We had an interesting problem when migrating to the PS2 version of jdeveloper. All of our QBE table filters that previously were case insensitive became case sensitive.
ADF supports case-insensitive queries but it relies on use of the UPPER() function to wrap the criteria and column selection. We made design decisions a long time ago, that (A) the business data would not be converted to all upper case, and (B) the application search screens would not convert user criteria to upper case. To make all searches case-insensitive, the application use Oracle’s case-insensitive string comparison feature NLS_COMP=LINGUISTIC and NLS_SORT=BINARY_CI (where CI means case-insensitive). Furthermore, to support indexed case-insensitive searches, the data modeler added linguist-sort indexes on all indexed character strings. That works fine for the “=” operator but we found out it does not work for the LIKE operator. This has been fixed in the 11g database but if using a 10g database, filtering using the like operator will invalidate the indexes and produce a full table scan. Furthermore, the use of the UPPER() function on the table column will invalidate the linguistic sort index so we can't use the ADF way of making filters be case insensitive.
The reason filters on tables became case sensitive in PS2 was that even though the database was case insensitive by default, ADF would perform an in-memory filter immediately after executing the query and the in-memory filter, being case sensitive would remove all of the non-matching rows from the result set. The fix for this was a little tricky. All of our view objects inherit from a custom base class we created. In this class we have overridden the getViewCriteraClause(boolean forQuery) method. This method is called whenever ADF is about to apply view criteria (i.e. filter) for either a database or a in-memory query. It conveniently lets you know which type (forQuery) it is requesting. So now all we need to do is return null when forQuery==false and no criteria will be applied to in-memory filters. But what if we actually want to perform in-memory filtering? Well, we can check the query mode to determine if the query is a "database only" query and no in-memory filtering should be performed. The problem caused in PS2 was because ADF was performing this in-memory filter even though the query mode had not been set to do so. Therefore we can detect this condition and only allow in-memory filtering when the view's query mode is set to do so.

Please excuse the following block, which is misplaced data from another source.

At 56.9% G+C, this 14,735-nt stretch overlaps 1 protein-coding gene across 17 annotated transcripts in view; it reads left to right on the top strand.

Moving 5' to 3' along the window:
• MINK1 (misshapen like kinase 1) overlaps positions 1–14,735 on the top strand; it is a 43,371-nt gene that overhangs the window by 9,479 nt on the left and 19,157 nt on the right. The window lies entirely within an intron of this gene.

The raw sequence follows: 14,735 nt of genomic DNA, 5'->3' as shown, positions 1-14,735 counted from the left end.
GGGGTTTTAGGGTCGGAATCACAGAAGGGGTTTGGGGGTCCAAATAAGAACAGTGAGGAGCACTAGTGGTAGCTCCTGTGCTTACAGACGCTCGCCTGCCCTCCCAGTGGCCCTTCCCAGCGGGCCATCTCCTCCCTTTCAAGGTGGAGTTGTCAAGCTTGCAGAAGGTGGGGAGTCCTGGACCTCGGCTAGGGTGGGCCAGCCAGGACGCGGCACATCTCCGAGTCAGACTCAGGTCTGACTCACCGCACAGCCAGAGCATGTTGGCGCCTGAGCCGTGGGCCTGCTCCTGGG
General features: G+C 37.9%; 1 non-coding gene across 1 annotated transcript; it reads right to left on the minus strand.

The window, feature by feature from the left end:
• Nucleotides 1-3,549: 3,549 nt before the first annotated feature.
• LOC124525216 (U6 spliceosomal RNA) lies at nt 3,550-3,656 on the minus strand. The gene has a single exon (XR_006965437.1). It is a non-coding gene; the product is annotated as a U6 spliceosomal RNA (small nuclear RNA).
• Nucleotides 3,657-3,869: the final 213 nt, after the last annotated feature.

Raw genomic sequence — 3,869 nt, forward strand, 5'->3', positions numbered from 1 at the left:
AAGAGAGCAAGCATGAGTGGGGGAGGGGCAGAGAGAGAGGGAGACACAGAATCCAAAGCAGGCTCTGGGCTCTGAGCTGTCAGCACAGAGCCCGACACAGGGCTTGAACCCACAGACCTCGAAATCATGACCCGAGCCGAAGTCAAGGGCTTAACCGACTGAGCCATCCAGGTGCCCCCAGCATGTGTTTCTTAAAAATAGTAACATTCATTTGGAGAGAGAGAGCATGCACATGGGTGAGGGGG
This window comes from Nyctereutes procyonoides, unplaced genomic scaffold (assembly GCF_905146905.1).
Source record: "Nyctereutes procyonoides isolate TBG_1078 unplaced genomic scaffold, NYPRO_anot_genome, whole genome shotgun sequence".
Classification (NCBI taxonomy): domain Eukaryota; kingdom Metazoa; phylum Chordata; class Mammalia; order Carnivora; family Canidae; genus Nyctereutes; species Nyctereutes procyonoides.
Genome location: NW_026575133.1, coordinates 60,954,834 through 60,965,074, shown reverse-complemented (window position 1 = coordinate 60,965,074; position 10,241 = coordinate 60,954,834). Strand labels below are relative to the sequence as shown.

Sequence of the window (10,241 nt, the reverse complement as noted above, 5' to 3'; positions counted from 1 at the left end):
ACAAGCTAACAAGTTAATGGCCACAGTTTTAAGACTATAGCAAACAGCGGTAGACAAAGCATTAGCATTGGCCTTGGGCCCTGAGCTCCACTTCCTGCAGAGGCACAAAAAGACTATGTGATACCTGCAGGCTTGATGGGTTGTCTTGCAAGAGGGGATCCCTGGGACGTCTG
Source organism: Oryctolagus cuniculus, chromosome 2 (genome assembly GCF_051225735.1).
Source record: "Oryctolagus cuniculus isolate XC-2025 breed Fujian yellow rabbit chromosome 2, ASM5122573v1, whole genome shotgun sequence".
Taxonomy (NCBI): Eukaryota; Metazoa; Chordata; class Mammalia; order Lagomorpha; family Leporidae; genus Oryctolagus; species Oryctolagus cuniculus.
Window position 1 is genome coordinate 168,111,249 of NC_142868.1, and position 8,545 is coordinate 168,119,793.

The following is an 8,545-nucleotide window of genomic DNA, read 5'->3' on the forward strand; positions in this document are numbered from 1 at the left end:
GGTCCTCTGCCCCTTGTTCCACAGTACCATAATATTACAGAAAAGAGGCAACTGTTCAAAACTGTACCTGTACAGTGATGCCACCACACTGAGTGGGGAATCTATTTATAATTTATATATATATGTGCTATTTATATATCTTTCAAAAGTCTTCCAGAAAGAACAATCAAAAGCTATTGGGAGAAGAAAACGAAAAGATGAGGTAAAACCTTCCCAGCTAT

In the example code below, I'm allowing the in-memory filter to occur but simply calling vc.setUpperColumns(true); to put the UPPER() clause around the in-memory filter making it case insensitive. I want to do just the opposite when the query is bound for the database. There is one section of code added there to support date filters where we skip the in-memory filter all together by returning null. I'll talk about that in a later blog.